As I mentioned in the last post, I’m going to switch it up for a bit, scanning posters and catalogs in addition to magazines. Here’s the first scan from a blue shoulder bag belonging to my father that I used to store video game memorabilia: a Super Nintendo poster.
This is an earlier poster (as illustrated by the poster code, GP-SNS-USA-1) featuring a number of launch titles for the SNES. On the back of the poster is a giant ad for Nintendo Power magazine. Before this post I had always thought that I received a free copy of the magazine from buying my SNES after Street Fighter II came out, but checking the magazine now it is the May 1994 issue, which means I got it way later. Perhaps it was a free sample from a game purchase?
(Exciting update: while proofreading this post, I remembered that it was a free copy from buying my Game Boy – my memory did not fail me after all!)
The blue shoulder bag contains a number of goodies, including the original envelopes (that I thought I’d lost) that the Sega Helpful Hints sheets were sent in. There are also a number of posters that I removed from my wall right before we moved out of the little San Francisco apartment that I grew up in. As you can see from this SNES poster, the holes from the staples used to hang the poster are still in it.
As always, I hope you’ve enjoyed this trip down memory lane!
After all that crazy scanning, I finally catch a break with the June 1993 issue of Video Games & Computer Entertainment. As you can see from the preceding link, this issue already exists as a scanned PDF on the internet. The only difference is the cover, which came in 4 different versions. The one that’s already up is cover 2 of 4, Vega, from Street Fighter II, while the one I’m posting here is cover 3 of 4, Sagat. Based on the sequence, I would assume that cover 1 is Balrog, and cover 4 is M. Bison.
So, this is it, the last VG&CE to scan, and it turns out that I only needed to scan the cover (a really messed one, too, had to use a flatbed). Although previously I mentioned that I might not scan Video Games, the successor to VG&CE, I’m leaning towards doing it now just for historical purposes (I’ve come this far after all). There are still a few catalogs and other materials to scan as well, so perhaps I’ll do those first to help break up the monotony.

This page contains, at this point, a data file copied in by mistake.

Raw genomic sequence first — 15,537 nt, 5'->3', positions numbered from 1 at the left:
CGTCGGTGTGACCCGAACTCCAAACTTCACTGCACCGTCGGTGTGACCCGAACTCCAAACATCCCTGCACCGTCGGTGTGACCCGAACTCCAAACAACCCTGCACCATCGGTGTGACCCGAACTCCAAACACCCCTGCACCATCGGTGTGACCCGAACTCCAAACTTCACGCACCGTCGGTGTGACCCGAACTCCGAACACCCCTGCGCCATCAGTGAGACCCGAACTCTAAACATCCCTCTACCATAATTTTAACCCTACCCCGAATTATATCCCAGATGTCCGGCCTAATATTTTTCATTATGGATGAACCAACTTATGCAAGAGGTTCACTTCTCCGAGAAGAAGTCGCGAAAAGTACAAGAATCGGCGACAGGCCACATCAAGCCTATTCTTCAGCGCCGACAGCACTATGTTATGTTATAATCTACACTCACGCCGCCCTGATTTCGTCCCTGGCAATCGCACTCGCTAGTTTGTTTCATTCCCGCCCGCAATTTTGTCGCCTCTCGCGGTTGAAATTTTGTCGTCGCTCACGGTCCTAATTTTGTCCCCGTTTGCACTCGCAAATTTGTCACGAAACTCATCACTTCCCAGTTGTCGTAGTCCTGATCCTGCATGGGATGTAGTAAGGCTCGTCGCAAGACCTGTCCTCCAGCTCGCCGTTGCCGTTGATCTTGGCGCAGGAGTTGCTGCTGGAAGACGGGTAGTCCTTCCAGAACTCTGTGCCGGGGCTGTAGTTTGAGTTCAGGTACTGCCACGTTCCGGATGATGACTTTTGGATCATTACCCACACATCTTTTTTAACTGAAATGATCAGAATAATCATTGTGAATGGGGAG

As always, I hope you’ve enjoyed this museum post, and thank you for visiting.
After a short break, tonight we once again have an issue of Video Games & Computer Entertainment, this time from February 1993.
This scan didn’t seem particularly bad but it might have been because I took a one day break (there were a large number of re-scan PDFs on my desktop, to be fair). After 7 years the scanner is definitely getting old, with the two sensors putting out different colors and even different page dimensions. Heat seems to affect the sensors differently as well. Most of the time I try to use the rear sensor to re-scan since it has better colors, but lately it’s been having a vertical line on the far right side of the page no matter how many times I wipe the sensor or the page. It’s interesting how after a while doing any job, you learn the peculiarities of and how to be better at it.
With all the artifacts, there was a lot of reviewing. First highlight that comes to mind is the best games of 1992 roundup. Lots of goodies to re-discover (and discover) there. The early article on the 3DO is fascinating considering how exciting and promising it seemed at the time. Super Mario Kart makes a second appearance in the Easter Egg Hunt with some codes that I must have used back then but no longer have any recollection of. Lastly, there are reviews for quite a few games that I’m familiar with: Willy Beamish, Amazon, Aerobiz, and the Incredible Machine. Oh, and don’t forget Dune II!
Video Games & Computer Entertainment, February 1993 (PDF, 185 MB)